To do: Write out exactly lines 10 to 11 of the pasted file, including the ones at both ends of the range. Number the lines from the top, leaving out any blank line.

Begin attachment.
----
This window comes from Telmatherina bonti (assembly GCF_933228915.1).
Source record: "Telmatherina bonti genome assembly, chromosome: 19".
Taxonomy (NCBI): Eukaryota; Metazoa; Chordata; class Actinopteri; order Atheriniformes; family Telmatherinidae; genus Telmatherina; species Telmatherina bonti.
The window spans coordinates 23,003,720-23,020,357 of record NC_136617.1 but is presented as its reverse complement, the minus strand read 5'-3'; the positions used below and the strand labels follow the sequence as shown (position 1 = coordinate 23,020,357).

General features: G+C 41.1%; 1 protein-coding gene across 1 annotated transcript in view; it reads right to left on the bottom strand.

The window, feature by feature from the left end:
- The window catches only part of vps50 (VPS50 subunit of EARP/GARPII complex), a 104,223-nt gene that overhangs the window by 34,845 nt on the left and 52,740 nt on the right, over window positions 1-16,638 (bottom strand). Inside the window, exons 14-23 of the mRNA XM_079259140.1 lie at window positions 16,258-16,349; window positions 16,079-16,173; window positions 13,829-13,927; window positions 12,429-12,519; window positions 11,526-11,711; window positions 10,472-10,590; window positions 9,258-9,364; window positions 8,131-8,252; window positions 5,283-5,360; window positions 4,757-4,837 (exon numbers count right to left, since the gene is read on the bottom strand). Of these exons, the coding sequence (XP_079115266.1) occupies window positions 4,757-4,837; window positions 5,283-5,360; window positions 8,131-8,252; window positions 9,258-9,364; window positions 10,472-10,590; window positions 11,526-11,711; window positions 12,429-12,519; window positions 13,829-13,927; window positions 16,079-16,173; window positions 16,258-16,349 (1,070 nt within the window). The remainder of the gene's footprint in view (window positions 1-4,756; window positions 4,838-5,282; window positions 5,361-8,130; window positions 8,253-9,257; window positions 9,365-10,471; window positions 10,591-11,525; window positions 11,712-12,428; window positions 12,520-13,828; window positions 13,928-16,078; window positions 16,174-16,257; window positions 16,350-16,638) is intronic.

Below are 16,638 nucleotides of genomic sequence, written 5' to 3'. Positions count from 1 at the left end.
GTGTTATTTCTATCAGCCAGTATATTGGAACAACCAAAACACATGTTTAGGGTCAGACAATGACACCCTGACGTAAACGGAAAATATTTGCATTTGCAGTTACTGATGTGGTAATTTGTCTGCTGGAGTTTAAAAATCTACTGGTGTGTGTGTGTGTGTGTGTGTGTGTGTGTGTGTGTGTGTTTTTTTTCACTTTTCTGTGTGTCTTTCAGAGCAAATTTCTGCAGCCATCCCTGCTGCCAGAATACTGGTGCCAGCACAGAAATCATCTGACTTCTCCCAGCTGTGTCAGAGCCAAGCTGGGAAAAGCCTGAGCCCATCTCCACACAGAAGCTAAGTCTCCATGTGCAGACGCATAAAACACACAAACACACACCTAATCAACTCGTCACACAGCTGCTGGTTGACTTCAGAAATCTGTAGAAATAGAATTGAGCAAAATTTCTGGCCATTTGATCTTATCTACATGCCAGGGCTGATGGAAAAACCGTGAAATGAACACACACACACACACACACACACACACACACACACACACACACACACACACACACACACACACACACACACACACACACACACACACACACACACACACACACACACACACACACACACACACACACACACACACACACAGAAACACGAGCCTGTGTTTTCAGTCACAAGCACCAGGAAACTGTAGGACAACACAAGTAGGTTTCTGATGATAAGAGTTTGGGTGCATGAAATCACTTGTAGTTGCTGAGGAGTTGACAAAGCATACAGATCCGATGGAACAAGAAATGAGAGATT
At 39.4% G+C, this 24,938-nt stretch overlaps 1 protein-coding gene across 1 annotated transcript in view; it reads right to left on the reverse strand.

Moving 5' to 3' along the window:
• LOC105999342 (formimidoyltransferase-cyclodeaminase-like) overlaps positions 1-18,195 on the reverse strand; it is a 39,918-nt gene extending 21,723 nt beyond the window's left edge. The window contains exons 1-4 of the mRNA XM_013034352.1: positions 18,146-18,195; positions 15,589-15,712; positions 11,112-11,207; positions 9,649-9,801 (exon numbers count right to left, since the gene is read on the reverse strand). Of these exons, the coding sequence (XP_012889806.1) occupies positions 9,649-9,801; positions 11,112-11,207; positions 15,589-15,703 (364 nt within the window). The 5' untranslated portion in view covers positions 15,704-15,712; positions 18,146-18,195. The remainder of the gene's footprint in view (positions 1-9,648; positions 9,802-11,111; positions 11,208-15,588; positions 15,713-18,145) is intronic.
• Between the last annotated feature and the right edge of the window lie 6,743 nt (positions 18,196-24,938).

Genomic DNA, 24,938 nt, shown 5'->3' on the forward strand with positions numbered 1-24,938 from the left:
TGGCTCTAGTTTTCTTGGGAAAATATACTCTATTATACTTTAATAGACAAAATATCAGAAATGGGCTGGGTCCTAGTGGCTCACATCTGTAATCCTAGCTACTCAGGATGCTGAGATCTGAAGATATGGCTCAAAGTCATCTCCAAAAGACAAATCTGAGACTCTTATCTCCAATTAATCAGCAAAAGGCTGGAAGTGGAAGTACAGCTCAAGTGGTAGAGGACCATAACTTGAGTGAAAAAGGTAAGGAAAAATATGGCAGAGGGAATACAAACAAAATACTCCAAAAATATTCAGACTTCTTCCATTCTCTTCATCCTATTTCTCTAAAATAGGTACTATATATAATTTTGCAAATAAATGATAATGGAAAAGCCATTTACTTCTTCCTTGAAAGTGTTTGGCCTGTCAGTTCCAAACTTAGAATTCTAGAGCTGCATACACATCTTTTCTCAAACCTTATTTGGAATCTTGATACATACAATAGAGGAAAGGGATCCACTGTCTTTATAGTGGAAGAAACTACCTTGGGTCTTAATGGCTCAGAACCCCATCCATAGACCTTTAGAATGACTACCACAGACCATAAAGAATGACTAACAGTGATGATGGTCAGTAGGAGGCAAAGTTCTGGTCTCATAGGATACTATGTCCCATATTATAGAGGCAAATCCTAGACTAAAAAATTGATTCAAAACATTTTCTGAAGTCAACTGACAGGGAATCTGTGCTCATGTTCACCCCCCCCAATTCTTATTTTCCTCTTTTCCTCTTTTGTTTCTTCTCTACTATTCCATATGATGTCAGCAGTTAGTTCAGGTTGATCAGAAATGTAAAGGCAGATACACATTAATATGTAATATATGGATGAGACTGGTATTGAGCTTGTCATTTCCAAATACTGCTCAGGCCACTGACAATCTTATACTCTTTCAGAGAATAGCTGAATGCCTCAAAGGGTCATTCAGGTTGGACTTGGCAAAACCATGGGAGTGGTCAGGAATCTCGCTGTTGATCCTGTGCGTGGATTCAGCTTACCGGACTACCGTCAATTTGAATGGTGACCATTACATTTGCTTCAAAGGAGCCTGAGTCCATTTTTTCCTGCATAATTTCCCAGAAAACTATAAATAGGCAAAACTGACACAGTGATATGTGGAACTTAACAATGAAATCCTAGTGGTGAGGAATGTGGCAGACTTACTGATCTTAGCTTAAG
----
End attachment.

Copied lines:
At 39.4% G+C, this 24,938-nt stretch overlaps 1 protein-coding gene across 1 annotated transcript in view; it reads right to left on the reverse strand.

Moving 5' to 3' along the window: